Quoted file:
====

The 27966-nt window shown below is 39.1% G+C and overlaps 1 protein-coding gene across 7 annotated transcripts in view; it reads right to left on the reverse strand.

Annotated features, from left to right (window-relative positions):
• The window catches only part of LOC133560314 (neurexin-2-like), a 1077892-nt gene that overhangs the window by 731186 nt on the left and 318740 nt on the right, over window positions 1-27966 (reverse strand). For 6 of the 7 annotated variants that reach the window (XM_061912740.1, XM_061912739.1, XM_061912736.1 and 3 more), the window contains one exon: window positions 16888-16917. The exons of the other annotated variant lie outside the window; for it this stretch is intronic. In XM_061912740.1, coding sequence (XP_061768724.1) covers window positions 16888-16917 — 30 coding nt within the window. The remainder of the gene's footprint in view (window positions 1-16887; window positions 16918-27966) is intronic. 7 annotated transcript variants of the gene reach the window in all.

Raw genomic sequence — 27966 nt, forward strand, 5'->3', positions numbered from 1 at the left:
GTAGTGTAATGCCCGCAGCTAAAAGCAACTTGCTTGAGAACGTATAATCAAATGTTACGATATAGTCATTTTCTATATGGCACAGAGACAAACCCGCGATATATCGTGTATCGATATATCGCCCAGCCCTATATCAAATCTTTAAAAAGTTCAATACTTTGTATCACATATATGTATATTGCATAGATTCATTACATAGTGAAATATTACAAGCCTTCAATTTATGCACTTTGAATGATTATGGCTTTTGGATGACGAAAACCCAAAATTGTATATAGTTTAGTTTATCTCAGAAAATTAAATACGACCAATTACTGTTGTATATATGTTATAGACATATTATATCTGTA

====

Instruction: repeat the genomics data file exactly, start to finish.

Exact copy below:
The 27966-nt window shown below is 39.1% G+C and overlaps 1 protein-coding gene across 7 annotated transcripts in view; it reads right to left on the reverse strand.

Annotated features, from left to right (window-relative positions):
• The window catches only part of LOC133560314 (neurexin-2-like), a 1077892-nt gene that overhangs the window by 731186 nt on the left and 318740 nt on the right, over window positions 1-27966 (reverse strand). For 6 of the 7 annotated variants that reach the window (XM_061912740.1, XM_061912739.1, XM_061912736.1 and 3 more), the window contains one exon: window positions 16888-16917. The exons of the other annotated variant lie outside the window; for it this stretch is intronic. In XM_061912740.1, coding sequence (XP_061768724.1) covers window positions 16888-16917 — 30 coding nt within the window. The remainder of the gene's footprint in view (window positions 1-16887; window positions 16918-27966) is intronic. 7 annotated transcript variants of the gene reach the window in all.

Raw genomic sequence — 27966 nt, forward strand, 5'->3', positions numbered from 1 at the left:
GTAGTGTAATGCCCGCAGCTAAAAGCAACTTGCTTGAGAACGTATAATCAAATGTTACGATATAGTCATTTTCTATATGGCACAGAGACAAACCCGCGATATATCGTGTATCGATATATCGCCCAGCCCTATATCAAATCTTTAAAAAGTTCAATACTTTGTATCACATATATGTATATTGCATAGATTCATTACATAGTGAAATATTACAAGCCTTCAATTTATGCACTTTGAATGATTATGGCTTTTGGATGACGAAAACCCAAAATTGTATATAGTTTAGTTTATCTCAGAAAATTAAATACGACCAATTACTGTTGTATATATGTTATAGACATATTATATCTGTA